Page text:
A simulation study to investigate the impact of the Bahraini codes on the energy and environmental performance of buildings, focusing on air-conditioned commercial buildings, concluded that envelope codes, at best, are likely to reduce the energy use of the commercial sector by 25% if the building envelope is well-insulated and efficient glazing is used. Bahraini net CO2 emissions could drop to around 7.1%. The simulation results show that the current energy codes alone are not sufficient to achieve a 40% reduction benchmark, and therefore, more effort should be spent on moving towards a more comprehensive approach.

In 2010, Bahrain produced an estimated 46,000 bbl/d of total oil liquids, including 35,000 bbl/d of crude oil, and consumed an estimated 45,000 bbl/d of oil. With regard to natural gas, the country produced and consumed 444 billion cubic feet (Bcf) of natural gas in 2009.

In 2009, total final consumption was 5,098 ktoe. By source, natural gas was the largest at 2,945 ktoe, followed by oil products at 1,277 ktoe and electricity at 875 ktoe. By sector, industry consumed the largest portion at 3,051 ktoe, followed by transport sector at 1,129 ktoe, residential sector at 549 ktoe, commercial and public services sectors at 300 ktoe and agriculture and forestry sectors at 4 ktoe.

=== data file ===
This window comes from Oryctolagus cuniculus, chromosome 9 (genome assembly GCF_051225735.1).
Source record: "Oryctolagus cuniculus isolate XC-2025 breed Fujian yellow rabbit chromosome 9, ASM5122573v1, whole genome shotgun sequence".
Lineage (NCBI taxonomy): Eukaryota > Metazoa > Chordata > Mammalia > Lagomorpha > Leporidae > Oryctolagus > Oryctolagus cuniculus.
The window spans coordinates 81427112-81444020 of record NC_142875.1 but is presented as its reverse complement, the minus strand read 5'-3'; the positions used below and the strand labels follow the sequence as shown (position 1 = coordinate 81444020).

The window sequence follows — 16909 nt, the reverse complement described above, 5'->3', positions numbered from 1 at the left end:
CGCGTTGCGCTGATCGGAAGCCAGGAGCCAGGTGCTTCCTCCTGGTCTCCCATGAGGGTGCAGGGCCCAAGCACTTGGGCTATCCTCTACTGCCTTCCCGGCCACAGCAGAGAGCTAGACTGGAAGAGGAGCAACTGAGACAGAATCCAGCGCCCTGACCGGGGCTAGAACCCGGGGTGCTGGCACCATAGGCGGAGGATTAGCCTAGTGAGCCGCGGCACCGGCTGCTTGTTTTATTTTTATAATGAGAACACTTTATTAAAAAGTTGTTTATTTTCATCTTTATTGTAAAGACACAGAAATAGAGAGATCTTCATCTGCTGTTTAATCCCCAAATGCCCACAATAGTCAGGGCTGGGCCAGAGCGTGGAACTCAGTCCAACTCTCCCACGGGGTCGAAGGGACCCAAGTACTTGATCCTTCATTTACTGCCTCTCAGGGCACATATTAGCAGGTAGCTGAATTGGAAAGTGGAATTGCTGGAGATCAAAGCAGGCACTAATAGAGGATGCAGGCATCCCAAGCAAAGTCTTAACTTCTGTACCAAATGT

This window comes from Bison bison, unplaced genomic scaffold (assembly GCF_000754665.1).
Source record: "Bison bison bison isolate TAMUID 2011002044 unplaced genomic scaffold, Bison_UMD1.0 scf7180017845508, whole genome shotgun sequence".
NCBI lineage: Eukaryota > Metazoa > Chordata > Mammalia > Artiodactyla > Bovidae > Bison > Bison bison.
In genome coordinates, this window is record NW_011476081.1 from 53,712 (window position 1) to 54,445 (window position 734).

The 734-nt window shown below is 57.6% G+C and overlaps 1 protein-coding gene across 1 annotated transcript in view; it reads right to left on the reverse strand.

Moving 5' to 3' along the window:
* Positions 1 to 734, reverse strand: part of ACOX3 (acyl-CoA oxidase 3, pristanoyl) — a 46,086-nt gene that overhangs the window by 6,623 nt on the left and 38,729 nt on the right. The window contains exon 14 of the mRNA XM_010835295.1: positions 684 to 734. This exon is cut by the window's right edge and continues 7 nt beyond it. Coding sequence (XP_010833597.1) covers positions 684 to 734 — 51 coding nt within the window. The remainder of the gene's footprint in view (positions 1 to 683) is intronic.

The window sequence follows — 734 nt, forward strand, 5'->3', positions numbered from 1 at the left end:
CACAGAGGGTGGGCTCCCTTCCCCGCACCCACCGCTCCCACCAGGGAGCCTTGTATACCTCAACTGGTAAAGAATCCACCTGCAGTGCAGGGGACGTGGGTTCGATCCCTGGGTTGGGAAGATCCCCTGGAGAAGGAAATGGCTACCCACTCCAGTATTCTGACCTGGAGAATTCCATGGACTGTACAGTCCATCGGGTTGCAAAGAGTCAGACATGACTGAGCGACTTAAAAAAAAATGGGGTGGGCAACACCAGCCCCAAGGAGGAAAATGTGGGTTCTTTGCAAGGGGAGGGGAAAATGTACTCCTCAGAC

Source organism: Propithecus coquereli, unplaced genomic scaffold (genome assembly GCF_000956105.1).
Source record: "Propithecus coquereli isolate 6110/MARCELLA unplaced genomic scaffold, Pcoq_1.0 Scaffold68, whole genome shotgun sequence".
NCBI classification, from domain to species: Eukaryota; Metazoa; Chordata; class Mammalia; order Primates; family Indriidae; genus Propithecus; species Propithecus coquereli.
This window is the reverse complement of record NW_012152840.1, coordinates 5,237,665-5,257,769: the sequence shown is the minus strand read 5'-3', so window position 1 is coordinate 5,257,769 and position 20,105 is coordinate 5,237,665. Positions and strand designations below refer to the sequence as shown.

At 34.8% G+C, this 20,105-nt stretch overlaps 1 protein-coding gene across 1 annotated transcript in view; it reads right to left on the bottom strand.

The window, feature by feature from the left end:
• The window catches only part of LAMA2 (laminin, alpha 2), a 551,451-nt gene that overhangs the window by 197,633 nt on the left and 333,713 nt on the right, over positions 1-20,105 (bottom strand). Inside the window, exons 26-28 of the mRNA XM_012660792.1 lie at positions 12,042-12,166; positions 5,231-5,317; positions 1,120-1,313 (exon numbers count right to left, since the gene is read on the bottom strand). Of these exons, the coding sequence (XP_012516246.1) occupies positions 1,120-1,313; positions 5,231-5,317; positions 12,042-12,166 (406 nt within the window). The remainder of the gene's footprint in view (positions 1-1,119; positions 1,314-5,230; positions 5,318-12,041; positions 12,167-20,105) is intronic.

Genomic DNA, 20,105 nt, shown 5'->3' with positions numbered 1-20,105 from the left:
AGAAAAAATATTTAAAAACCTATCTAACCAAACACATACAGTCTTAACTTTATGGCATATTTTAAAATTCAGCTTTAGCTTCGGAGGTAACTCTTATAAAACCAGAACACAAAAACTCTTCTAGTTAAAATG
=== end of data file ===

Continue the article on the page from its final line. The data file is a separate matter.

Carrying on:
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Ownership

Electricity market
The Electricity and Water Authority (EWA, www.mew.gov.bh/), under the Ministry of Electricity and Water, is the state-owned electricity market owner. The EWA provides electricity and water services to all sectors in the Kingdom of Bahrain with the highest reliability and quality and with optimum utilization of the available resources.

To help meet rising demand, Bahrain encouraged independent power projects (IPPs) and allowed the privatization of some state-owned power sector assets. Bahrain’s first IPP power station, the natural gas-fired Al Ezzel plant started commercial operations in 2006 and accounted for about a third of total generating capacity in 2009, according to the EWA.

Oil and gas market
The oil market in the country is owned by the Bahrain Petroleum Company (BAPCO, www.bapco.com.bh/), a state-owned, vertically-integrated company. BAPCO is engaged in the oil industry including exploration and prospecting for oil, drilling, production, refining, distribution of petroleum products and natural gas, sales and exports of crude oil and refined products. BAPCO sells crude oil and refined products to the Middle East, India, the Far East, South East Asia and Africa; and 95% of refined products are exported.

The Bahrain National Gas Company (BANAGAS, www.banagas.com/) was formed to process associated gas into marketable products and supply residual gas for local industrial use. It was established from the Associated Gas Project, inaugurated in 1979, 75% owned by the Government of Bahrain with the remaining 25% equally owned by the Arab Petroleum Investment Corporation and Caltex Bahrain, now Chevron Bahrain. BANAGAS is the sole, state-owned, natural gas provider under the authorisation of the NOGA. 

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Competition